It's common to find an architectural monograph (or three) on an architect's bookshelf. Within the pages of these large, heavy, often expensive tomes lie a formalised portfolio of a studio's professional output, interspersed by essays penned by influential writers, thinkers or practitioners. They are sources of both information and inspiration, bringing architecture from around the world into your personal field of vision.
Recent years have seen a vast number of these types of books published on architects and their practices, begging the question: Why a Monograph? Are they simply part and parcel of a studio's creative process, or necessary tools for communication with the wider world? Perhaps more interestingly, what role does the recording of work in this way have for architects in enabling them to take stock and move forward? It will seek to examine how the print monograph has become a staple tool for self-promotion, reflection, and criticism in a world which is leaning towards a gradual digitisation of the discourse.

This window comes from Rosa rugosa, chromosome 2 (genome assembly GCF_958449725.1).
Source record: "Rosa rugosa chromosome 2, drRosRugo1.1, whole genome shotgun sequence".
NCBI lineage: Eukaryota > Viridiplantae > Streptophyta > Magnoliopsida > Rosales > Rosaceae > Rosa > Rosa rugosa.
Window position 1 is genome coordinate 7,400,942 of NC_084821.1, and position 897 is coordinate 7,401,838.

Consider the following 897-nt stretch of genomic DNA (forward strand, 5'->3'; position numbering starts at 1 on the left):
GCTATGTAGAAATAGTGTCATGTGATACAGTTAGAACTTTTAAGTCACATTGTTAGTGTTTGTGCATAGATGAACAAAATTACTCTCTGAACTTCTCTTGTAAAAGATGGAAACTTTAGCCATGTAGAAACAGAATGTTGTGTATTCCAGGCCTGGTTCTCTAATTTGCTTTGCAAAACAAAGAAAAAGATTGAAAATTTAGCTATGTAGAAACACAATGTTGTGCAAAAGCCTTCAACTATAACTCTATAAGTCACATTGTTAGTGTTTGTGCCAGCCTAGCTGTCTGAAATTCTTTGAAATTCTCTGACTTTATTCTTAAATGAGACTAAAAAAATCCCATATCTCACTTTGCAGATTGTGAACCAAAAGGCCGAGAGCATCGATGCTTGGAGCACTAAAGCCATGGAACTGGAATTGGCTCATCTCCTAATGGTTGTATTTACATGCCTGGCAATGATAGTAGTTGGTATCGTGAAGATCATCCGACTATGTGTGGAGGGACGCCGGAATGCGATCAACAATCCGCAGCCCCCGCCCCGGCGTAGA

As part of the 2015 London Festival of Architecture, Henley Halebrown Rorrison Architects (HHbR) will host a panel discussion in central London to specifically explore this topic. Why has the format that the monograph embodies become a default for practices looking to publish? The event will also touch on the process of making such a book happen: are there better ways to present an architect's œuvre in print?
Speakers include: Jay Merrick, architecture correspondent of the British newspaper The Independent; Simon Henley, partner of HHbR; David Grandorge, architectural photographer and Senior Lecturer at London's CASS School of Architecture; and Ros Diamond of Diamond Architects. The discussion will be chaired by ArchDaily's James Taylor-Foster.
FromJune 04, 2015 06:30 PM
UntilJune 04, 2015 08:00 PM
VenueWaterstone's Piccadilly, London
Address203 Piccadilly, St. James's, London SW1Y 6HY, UK
Find out more about the event on the London Architecture Diary.